Writing is hard, even at the best of times. It’s like digging deep beneath the surface of soul and skin, drawing blood, occasionally hitting bone with lightning flashes of pain.
Once you have enough to get started, maybe, you pause to look at what you’ve done. You clean it off as best you can, hiding the tears that did or did not fall, hoping no one knows how much or how little you have revealed. Sometimes, it feels like you’d sell your soul for a smile or a tear.
You drop your pen and close your eyes. In the next room, your parents are fighting. If they find you, one or both will turn on you. Upstairs, your sister is hiding behind a locked door. Your parents have the only key.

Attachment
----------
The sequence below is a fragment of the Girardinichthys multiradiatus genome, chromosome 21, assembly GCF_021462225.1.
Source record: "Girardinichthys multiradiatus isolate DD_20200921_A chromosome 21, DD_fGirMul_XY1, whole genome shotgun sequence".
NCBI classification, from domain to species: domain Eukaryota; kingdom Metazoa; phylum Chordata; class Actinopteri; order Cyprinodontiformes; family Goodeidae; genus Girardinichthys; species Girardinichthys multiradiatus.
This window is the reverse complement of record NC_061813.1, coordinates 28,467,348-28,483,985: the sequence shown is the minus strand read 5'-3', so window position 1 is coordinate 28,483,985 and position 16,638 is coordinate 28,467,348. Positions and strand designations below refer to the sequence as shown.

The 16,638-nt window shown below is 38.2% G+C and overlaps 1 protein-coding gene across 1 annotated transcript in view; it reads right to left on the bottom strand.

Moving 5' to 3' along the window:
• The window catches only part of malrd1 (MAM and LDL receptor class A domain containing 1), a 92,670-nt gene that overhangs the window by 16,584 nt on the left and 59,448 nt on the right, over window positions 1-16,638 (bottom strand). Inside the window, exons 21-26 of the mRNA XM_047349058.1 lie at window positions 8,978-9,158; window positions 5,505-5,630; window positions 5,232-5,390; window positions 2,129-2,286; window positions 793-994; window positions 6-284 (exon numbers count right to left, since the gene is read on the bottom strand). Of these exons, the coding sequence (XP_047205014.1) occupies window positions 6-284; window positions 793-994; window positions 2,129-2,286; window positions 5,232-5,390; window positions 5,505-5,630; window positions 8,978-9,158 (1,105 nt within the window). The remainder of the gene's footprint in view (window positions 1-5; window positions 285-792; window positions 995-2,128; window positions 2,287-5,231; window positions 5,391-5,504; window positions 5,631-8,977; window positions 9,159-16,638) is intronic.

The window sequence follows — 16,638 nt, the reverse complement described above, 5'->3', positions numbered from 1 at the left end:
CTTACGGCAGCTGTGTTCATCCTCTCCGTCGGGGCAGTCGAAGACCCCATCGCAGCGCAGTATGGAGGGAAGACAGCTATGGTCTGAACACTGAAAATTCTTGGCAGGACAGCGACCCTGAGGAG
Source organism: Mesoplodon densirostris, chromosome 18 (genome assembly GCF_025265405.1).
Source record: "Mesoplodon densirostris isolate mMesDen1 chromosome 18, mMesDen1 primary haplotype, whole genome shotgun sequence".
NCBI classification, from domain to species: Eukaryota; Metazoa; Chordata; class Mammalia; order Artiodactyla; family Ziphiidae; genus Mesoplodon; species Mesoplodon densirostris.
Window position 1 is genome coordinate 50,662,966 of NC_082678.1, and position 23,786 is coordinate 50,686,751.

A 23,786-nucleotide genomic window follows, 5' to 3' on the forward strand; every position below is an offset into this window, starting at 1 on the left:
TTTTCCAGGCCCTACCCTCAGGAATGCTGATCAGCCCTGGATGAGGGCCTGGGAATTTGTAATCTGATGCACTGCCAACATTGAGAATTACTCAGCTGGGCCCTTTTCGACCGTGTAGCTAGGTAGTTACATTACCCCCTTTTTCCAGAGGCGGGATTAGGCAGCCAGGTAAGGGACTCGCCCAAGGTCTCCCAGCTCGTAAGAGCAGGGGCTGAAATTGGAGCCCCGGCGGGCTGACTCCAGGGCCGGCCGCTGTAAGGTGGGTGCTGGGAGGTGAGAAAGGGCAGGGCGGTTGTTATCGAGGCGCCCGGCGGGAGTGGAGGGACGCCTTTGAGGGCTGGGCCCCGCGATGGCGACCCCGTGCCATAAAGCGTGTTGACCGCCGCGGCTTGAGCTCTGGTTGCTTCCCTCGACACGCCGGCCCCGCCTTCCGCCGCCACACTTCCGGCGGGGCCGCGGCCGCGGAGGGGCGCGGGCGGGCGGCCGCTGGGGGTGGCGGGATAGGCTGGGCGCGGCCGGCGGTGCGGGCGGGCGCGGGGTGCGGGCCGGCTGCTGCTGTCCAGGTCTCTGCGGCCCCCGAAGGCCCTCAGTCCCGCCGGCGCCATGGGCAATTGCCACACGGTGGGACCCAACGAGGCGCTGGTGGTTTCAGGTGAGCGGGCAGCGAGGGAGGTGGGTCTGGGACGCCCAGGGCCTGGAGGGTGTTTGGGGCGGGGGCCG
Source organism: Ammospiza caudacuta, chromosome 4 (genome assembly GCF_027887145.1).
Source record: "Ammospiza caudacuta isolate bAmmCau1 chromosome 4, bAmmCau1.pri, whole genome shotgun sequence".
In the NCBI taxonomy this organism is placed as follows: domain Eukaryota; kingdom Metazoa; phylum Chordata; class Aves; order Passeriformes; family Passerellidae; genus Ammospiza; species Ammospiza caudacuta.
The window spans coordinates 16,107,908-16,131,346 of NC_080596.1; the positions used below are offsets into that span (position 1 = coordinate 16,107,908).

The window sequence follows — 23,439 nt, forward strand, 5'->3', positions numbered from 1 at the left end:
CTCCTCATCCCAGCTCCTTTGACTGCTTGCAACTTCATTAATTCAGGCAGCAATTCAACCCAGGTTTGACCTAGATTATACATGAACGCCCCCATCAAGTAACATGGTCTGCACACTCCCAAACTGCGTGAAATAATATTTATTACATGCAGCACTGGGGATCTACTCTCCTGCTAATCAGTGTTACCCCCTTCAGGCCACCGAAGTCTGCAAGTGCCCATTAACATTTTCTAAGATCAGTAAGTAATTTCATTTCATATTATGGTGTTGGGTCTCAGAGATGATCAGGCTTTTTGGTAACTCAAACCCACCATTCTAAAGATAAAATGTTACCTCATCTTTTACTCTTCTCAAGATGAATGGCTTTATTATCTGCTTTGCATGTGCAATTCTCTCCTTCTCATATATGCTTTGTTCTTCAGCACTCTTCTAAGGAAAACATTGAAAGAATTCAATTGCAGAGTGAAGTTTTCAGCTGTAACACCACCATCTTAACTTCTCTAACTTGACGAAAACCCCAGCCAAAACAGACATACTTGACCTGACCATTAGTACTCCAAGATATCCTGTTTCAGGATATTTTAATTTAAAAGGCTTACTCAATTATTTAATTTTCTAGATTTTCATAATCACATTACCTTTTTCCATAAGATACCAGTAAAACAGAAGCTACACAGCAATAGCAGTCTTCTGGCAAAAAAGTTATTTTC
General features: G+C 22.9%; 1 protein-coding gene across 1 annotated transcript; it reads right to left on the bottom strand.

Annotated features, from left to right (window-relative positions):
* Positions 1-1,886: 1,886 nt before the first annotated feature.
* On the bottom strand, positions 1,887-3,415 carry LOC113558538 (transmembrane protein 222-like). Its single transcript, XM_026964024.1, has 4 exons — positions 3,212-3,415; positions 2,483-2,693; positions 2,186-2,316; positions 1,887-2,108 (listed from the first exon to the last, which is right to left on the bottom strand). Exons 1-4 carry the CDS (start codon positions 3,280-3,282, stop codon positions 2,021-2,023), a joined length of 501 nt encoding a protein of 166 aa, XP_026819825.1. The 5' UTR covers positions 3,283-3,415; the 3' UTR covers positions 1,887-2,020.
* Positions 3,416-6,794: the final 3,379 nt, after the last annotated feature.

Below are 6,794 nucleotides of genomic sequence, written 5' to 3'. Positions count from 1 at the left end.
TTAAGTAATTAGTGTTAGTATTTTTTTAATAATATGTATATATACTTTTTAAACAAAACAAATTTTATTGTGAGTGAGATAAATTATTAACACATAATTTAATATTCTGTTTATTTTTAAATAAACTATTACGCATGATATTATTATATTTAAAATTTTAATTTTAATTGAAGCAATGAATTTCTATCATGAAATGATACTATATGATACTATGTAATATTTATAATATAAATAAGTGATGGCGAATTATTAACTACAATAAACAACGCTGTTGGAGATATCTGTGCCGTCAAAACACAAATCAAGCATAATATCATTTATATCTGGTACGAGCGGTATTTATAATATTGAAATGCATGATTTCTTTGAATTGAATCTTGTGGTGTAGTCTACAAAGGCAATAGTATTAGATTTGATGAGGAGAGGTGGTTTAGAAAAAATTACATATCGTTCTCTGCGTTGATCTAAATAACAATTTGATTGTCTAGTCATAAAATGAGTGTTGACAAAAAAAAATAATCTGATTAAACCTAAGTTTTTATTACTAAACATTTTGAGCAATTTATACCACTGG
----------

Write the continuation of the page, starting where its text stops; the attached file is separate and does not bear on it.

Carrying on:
Here in the walk-in pantry, you’re in the safest place in the house, safe with your mini flashlight and notebook as you write yet another story.
Here’s a good one, about a porcupine. She’s not the most attractive person in the world. Sometimes, she snaps and gets angry for no apparent reason. Mostly, she smiles to hide a thousand angry quills where feelings should be. She smiles to try to cover the ugliness.
But, this porcupine, this imaginary porcupine, has feelings of her own too. She really does, deep inside. If anyone could ever get close enough to see.